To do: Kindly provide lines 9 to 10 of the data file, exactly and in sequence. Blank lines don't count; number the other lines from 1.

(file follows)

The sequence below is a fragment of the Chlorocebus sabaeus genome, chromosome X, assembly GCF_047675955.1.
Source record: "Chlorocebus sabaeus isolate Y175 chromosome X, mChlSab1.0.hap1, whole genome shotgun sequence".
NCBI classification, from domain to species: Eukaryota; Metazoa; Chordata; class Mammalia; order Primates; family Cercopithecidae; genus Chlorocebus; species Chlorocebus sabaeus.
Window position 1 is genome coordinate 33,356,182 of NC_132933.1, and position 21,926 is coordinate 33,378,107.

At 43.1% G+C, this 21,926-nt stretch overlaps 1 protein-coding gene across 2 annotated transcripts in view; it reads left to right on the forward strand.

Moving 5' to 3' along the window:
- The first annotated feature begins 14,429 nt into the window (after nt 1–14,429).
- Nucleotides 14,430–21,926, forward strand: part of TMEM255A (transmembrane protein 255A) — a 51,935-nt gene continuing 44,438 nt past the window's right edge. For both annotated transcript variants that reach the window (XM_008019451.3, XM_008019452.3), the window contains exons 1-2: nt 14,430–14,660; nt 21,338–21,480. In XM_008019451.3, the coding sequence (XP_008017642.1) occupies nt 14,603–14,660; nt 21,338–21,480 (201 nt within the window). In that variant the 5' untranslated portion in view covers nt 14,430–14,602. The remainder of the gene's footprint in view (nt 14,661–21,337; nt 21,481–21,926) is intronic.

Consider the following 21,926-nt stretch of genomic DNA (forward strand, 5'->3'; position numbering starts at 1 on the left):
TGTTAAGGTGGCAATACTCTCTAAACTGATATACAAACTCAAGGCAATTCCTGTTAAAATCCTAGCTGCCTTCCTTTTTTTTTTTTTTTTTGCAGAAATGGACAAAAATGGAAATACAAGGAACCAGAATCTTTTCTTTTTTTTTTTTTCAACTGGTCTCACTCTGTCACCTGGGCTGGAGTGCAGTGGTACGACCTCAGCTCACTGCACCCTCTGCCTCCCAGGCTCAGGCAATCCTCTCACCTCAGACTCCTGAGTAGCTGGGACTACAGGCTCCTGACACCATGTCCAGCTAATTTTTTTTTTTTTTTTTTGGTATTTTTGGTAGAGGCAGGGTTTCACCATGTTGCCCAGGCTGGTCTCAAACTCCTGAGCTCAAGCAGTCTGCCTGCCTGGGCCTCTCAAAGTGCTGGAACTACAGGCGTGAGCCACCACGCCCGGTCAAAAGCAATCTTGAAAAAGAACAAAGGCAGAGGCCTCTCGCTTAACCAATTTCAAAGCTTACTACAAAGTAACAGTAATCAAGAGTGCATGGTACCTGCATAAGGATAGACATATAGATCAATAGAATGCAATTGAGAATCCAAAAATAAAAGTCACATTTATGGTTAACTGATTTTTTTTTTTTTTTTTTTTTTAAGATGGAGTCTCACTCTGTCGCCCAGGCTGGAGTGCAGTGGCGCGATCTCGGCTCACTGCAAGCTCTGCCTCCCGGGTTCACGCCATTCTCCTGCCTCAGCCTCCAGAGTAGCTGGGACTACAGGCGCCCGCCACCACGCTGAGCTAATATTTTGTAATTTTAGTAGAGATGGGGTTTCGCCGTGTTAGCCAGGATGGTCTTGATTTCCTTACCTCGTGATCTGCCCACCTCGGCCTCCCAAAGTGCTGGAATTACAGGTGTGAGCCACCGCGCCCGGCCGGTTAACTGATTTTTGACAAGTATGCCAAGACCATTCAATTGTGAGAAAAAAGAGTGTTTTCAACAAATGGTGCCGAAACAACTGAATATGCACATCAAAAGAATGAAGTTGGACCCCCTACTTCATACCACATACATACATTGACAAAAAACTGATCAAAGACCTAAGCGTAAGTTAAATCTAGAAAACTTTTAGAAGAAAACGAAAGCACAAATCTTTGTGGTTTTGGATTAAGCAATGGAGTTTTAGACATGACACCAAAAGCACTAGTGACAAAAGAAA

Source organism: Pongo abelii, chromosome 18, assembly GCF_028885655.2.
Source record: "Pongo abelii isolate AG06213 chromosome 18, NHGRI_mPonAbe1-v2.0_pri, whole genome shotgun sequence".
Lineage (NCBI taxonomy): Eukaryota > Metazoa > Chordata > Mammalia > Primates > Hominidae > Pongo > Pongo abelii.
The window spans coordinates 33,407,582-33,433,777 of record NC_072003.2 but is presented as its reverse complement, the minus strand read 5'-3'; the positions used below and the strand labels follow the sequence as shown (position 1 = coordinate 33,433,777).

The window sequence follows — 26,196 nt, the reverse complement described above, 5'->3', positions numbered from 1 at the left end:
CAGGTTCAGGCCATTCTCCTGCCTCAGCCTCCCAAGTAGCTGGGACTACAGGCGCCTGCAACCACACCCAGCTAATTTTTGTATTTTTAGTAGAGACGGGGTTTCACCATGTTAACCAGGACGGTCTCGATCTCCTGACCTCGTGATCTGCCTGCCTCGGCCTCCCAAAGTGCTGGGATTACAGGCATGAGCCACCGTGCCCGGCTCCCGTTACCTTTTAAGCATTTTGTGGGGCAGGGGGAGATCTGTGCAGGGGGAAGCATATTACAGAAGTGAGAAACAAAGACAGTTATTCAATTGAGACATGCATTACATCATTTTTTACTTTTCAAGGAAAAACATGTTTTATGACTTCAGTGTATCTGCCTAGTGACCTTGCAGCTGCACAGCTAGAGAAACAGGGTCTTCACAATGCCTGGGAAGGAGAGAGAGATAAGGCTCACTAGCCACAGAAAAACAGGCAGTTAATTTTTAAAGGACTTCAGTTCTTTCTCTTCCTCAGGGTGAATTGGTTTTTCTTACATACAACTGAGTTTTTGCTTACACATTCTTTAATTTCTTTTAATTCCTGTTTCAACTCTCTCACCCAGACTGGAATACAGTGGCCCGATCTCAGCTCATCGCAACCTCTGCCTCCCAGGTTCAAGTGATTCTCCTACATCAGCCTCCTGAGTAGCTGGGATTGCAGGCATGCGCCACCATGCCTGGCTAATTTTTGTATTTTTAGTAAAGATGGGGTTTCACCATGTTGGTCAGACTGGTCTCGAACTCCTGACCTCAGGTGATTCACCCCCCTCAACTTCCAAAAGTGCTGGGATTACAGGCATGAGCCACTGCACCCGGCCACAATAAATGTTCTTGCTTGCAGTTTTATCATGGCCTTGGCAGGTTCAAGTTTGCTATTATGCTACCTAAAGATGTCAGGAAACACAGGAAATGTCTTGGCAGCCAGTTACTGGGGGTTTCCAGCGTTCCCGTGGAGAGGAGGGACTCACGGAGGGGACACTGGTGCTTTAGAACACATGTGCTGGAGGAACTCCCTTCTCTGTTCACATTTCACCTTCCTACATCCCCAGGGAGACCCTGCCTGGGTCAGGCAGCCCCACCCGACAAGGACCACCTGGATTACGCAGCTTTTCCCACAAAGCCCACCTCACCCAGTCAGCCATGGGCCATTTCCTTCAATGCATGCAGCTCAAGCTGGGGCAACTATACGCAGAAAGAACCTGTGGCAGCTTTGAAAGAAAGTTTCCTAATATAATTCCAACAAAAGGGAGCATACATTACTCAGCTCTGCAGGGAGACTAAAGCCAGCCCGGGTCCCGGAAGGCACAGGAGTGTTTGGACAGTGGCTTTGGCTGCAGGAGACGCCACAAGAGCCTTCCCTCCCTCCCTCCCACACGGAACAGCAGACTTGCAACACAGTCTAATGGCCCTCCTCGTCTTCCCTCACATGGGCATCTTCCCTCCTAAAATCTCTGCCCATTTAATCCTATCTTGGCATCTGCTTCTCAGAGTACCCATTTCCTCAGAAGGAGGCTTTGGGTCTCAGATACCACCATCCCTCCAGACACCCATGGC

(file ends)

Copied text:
Consider the following 21,926-nt stretch of genomic DNA (forward strand, 5'->3'; position numbering starts at 1 on the left):
TGTTAAGGTGGCAATACTCTCTAAACTGATATACAAACTCAAGGCAATTCCTGTTAAAATCCTAGCTGCCTTCCTTTTTTTTTTTTTTTTTGCAGAAATGGACAAAAATGGAAATACAAGGAACCAGAATCTTTTCTTTTTTTTTTTTTCAACTGGTCTCACTCTGTCACCTGGGCTGGAGTGCAGTGGTACGACCTCAGCTCACTGCACCCTCTGCCTCCCAGGCTCAGGCAATCCTCTCACCTCAGACTCCTGAGTAGCTGGGACTACAGGCTCCTGACACCATGTCCAGCTAATTTTTTTTTTTTTTTTTTGGTATTTTTGGTAGAGGCAGGGTTTCACCATGTTGCCCAGGCTGGTCTCAAACTCCTGAGCTCAAGCAGTCTGCCTGCCTGGGCCTCTCAAAGTGCTGGAACTACAGGCGTGAGCCACCACGCCCGGTCAAAAGCAATCTTGAAAAAGAACAAAGGCAGAGGCCTCTCGCTTAACCAATTTCAAAGCTTACTACAAAGTAACAGTAATCAAGAGTGCATGGTACCTGCATAAGGATAGACATATAGATCAATAGAATGCAATTGAGAATCCAAAAATAAAAGTCACATTTATGGTTAACTGATTTTTTTTTTTTTTTTTTTTTTAAGATGGAGTCTCACTCTGTCGCCCAGGCTGGAGTGCAGTGGCGCGATCTCGGCTCACTGCAAGCTCTGCCTCCCGGGTTCACGCCATTCTCCTGCCTCAGCCTCCAGAGTAGCTGGGACTACAGGCGCCCGCCACCACGCTGAGCTAATATTTTGTAATTTTAGTAGAGATGGGGTTTCGCCGTGTTAGCCAGGATGGTCTTGATTTCCTTACCTCGTGATCTGCCCACCTCGGCCTCCCAAAGTGCTGGAATTACAGGTGTGAGCCACCGCGCCCGGCCGGTTAACTGATTTTTGACAAGTATGCCAAGACCATTCAATTGTGAGAAAAAAGAGTGTTTTCAACAAATGGTGCCGAAACAACTGAATATGCACATCAAAAGAATGAAGTTGGACCCCCTACTTCATACCACATACATACATTGACAAAAAACTGATCAAAGACCTAAGCGTAAGTTAAATCTAGAAAACTTTTAGAAGAAAACGAAAGCACAAATCTTTGTGGTTTTGGATTAAGCAATGGAGTTTTAGACATGACACCAAAAGCACTAGTGACAAAAGAAA